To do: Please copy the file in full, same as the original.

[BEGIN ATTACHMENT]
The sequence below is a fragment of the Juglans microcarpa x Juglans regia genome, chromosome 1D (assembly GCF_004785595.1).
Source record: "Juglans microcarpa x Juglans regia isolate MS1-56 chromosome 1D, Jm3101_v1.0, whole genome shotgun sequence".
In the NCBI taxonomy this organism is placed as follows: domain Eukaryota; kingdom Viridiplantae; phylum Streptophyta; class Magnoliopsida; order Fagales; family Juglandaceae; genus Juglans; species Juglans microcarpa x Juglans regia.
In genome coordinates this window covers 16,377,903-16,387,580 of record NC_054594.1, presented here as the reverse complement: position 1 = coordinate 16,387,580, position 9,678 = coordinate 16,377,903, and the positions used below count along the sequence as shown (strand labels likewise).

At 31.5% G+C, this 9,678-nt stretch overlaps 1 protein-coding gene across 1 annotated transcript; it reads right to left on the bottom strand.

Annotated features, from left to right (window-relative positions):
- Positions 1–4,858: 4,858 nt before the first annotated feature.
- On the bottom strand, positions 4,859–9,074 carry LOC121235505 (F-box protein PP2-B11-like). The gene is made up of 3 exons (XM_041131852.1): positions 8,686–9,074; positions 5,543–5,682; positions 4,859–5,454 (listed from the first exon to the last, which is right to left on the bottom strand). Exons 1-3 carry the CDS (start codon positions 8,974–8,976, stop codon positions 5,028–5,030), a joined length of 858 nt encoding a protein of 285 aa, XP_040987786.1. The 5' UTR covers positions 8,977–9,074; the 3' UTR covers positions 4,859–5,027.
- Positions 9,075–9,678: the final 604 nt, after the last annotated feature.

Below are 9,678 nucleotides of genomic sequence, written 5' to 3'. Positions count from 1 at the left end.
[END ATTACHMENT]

The sequence below is a fragment of the Juglans microcarpa x Juglans regia genome, chromosome 1D (assembly GCF_004785595.1).
Source record: "Juglans microcarpa x Juglans regia isolate MS1-56 chromosome 1D, Jm3101_v1.0, whole genome shotgun sequence".
In the NCBI taxonomy this organism is placed as follows: domain Eukaryota; kingdom Viridiplantae; phylum Streptophyta; class Magnoliopsida; order Fagales; family Juglandaceae; genus Juglans; species Juglans microcarpa x Juglans regia.
In genome coordinates this window covers 16,377,903-16,387,580 of record NC_054594.1, presented here as the reverse complement: position 1 = coordinate 16,387,580, position 9,678 = coordinate 16,377,903, and the positions used below count along the sequence as shown (strand labels likewise).

At 31.5% G+C, this 9,678-nt stretch overlaps 1 protein-coding gene across 1 annotated transcript; it reads right to left on the bottom strand.

Annotated features, from left to right (window-relative positions):
- Positions 1–4,858: 4,858 nt before the first annotated feature.
- On the bottom strand, positions 4,859–9,074 carry LOC121235505 (F-box protein PP2-B11-like). The gene is made up of 3 exons (XM_041131852.1): positions 8,686–9,074; positions 5,543–5,682; positions 4,859–5,454 (listed from the first exon to the last, which is right to left on the bottom strand). Exons 1-3 carry the CDS (start codon positions 8,974–8,976, stop codon positions 5,028–5,030), a joined length of 858 nt encoding a protein of 285 aa, XP_040987786.1. The 5' UTR covers positions 8,977–9,074; the 3' UTR covers positions 4,859–5,027.
- Positions 9,075–9,678: the final 604 nt, after the last annotated feature.

Below are 9,678 nucleotides of genomic sequence, written 5' to 3'. Positions count from 1 at the left end.